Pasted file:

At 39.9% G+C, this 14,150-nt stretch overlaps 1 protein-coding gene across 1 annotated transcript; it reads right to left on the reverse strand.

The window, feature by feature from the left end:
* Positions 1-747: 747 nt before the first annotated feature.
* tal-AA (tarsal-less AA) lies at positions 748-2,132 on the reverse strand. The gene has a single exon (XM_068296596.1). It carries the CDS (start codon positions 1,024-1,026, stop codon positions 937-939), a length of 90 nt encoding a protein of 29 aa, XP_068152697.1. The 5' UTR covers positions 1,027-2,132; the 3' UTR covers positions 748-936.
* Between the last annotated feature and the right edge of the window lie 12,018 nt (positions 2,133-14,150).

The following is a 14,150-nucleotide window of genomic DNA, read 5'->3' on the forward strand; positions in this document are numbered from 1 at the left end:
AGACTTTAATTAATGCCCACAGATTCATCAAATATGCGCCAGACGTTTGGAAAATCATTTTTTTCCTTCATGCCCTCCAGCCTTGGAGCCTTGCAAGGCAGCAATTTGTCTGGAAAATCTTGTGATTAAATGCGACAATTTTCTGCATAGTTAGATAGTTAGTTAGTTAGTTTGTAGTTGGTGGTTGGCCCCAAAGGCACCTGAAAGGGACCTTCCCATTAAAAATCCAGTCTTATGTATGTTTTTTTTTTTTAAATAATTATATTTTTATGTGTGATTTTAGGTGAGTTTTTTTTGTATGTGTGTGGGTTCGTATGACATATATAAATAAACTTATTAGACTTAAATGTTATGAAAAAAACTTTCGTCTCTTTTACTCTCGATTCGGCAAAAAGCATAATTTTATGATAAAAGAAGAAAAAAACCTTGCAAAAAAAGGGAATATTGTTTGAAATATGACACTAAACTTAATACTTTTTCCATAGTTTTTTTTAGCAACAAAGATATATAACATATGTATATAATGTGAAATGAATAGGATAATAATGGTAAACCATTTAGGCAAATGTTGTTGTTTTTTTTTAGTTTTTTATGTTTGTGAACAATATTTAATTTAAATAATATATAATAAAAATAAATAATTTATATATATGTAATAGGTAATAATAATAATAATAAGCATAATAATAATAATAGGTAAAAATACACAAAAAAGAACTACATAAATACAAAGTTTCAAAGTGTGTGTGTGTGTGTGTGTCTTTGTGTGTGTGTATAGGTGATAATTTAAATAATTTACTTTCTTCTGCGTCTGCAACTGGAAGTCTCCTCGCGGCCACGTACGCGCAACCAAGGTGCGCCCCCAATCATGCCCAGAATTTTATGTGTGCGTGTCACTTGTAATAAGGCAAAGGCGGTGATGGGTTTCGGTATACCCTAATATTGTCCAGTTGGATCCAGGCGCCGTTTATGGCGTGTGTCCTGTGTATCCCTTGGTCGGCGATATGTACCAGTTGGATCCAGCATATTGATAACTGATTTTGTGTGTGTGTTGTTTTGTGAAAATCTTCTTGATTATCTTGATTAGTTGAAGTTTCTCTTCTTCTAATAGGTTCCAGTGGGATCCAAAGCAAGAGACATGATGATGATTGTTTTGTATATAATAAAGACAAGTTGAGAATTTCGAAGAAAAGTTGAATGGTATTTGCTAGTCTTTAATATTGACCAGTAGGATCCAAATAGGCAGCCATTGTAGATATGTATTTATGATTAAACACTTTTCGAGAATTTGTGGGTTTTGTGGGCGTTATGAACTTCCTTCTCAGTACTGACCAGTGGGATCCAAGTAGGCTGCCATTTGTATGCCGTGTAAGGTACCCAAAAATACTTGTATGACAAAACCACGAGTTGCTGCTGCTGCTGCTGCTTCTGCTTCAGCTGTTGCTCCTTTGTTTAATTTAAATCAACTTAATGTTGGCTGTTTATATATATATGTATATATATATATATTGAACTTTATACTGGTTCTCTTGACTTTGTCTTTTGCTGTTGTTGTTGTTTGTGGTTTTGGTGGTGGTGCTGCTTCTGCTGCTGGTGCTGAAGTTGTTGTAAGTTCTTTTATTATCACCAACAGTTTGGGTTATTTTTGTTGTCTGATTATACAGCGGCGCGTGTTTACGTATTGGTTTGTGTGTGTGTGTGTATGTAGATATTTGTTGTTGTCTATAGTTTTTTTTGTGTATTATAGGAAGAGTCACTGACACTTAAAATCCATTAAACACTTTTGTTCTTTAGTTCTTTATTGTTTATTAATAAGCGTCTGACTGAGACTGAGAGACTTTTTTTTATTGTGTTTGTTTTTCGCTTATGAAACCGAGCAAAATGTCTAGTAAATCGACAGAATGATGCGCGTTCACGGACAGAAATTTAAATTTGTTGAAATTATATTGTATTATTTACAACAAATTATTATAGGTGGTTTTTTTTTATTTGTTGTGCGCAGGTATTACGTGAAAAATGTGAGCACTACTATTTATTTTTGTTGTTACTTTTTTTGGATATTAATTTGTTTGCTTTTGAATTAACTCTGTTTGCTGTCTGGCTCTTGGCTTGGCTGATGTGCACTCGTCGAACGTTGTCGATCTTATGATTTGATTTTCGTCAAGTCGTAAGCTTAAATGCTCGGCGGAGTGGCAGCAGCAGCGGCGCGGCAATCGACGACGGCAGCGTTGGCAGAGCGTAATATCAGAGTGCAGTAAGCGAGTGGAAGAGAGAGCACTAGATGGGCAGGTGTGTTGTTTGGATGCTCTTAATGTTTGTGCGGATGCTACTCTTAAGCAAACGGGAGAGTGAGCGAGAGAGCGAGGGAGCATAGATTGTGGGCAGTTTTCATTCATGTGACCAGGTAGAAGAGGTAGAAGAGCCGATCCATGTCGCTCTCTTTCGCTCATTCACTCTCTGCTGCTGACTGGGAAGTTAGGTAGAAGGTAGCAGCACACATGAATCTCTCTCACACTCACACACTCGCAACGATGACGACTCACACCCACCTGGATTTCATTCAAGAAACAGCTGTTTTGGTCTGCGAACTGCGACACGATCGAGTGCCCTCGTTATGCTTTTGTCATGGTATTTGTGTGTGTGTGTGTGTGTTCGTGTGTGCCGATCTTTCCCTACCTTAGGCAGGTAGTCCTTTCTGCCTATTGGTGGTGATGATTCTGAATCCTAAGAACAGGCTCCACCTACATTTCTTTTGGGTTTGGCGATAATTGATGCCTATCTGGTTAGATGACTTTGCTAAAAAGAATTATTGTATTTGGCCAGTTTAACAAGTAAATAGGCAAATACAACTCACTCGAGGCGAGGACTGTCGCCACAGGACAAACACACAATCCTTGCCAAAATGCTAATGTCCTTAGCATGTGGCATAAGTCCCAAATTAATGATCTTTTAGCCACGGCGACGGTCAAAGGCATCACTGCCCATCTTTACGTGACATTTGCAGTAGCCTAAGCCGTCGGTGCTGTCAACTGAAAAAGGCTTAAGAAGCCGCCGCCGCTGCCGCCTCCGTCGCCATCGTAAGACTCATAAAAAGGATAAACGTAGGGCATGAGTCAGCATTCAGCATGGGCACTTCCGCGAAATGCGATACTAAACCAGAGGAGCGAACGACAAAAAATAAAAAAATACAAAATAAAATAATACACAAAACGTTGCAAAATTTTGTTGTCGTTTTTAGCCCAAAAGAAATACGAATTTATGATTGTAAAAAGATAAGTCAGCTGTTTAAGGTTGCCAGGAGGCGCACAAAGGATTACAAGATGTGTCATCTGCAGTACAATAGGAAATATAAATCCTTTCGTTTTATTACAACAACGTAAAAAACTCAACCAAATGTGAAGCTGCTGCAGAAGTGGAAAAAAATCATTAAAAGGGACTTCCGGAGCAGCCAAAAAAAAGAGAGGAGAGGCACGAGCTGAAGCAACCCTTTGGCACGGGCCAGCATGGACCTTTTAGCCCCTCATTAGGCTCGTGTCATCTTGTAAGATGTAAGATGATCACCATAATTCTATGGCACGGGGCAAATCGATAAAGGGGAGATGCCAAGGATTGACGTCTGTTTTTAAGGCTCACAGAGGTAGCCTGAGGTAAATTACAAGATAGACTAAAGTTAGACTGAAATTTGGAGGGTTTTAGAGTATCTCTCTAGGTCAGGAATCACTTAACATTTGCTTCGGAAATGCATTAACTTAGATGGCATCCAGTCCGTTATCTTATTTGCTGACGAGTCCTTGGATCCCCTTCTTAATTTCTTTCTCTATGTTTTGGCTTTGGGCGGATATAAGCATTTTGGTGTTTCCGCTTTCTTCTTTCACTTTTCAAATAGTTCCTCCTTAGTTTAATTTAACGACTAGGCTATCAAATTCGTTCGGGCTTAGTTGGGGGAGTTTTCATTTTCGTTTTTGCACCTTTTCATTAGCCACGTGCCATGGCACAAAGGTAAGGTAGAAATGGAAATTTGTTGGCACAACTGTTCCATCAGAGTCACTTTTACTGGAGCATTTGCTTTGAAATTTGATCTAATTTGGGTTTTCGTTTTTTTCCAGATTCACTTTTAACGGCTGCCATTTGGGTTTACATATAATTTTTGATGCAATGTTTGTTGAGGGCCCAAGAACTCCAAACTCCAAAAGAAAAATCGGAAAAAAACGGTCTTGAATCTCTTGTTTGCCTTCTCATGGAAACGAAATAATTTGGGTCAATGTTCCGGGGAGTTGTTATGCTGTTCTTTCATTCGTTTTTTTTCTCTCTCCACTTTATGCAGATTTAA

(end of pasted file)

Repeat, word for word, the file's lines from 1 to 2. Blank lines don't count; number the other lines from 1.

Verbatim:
At 39.9% G+C, this 14,150-nt stretch overlaps 1 protein-coding gene across 1 annotated transcript; it reads right to left on the reverse strand.

The window, feature by feature from the left end: